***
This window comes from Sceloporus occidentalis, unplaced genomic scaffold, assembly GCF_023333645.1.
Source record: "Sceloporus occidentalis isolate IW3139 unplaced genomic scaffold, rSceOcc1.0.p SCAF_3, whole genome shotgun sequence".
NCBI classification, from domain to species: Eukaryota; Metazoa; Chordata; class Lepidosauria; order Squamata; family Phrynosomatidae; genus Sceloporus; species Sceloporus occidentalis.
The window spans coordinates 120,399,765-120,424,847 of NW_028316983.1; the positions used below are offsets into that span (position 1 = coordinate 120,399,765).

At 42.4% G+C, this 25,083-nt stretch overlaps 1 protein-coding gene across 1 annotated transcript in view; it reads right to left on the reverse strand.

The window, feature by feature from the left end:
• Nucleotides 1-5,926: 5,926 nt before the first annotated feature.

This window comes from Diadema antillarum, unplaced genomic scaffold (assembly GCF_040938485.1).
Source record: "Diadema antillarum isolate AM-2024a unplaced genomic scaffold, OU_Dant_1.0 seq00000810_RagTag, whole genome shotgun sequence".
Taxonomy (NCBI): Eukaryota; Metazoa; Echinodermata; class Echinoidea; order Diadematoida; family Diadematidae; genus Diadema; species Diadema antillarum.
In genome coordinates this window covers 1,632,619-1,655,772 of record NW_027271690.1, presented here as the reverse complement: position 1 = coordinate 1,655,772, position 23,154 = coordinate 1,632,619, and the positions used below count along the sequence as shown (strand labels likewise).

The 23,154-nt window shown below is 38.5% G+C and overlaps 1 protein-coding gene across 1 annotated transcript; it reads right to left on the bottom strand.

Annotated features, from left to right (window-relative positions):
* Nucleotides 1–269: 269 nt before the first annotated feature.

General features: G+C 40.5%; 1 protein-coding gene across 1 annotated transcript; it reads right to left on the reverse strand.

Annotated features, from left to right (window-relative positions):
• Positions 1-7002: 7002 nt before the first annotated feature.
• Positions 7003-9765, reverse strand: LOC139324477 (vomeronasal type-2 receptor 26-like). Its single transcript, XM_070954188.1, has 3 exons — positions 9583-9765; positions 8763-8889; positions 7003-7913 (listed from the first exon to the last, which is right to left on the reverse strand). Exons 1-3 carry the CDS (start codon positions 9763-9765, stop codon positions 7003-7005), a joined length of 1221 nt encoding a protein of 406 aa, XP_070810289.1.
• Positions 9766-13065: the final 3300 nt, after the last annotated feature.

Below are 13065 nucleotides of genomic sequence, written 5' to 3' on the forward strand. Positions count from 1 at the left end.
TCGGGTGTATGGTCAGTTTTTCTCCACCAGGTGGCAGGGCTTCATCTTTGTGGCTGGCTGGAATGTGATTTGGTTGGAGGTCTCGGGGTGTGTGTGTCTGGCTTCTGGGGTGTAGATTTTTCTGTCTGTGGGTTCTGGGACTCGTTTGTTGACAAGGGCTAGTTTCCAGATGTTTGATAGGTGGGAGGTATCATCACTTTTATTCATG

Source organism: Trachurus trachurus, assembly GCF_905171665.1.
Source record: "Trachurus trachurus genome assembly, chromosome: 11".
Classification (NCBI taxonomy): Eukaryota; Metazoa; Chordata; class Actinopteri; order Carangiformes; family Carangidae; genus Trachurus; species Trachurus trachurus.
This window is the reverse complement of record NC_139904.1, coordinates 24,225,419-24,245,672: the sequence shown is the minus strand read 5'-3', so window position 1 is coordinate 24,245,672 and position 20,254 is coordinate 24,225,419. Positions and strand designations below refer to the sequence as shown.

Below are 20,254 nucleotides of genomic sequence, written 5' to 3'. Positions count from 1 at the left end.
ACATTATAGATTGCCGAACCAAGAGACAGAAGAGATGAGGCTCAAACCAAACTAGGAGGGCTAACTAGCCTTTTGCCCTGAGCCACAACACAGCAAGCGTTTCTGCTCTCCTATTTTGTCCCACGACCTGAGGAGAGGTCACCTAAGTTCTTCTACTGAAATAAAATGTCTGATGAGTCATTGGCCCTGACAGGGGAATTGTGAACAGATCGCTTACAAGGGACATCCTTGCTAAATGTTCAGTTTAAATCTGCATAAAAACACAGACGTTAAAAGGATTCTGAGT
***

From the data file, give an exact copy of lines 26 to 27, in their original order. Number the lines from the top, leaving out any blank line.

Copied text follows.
Below are 20,254 nucleotides of genomic sequence, written 5' to 3'. Positions count from 1 at the left end.
ACATTATAGATTGCCGAACCAAGAGACAGAAGAGATGAGGCTCAAACCAAACTAGGAGGGCTAACTAGCCTTTTGCCCTGAGCCACAACACAGCAAGCGTTTCTGCTCTCCTATTTTGTCCCACGACCTGAGGAGAGGTCACCTAAGTTCTTCTACTGAAATAAAATGTCTGATGAGTCATTGGCCCTGACAGGGGAATTGTGAACAGATCGCTTACAAGGGACATCCTTGCTAAATGTTCAGTTTAAATCTGCATAAAAACACAGACGTTAAAAGGATTCTGAGT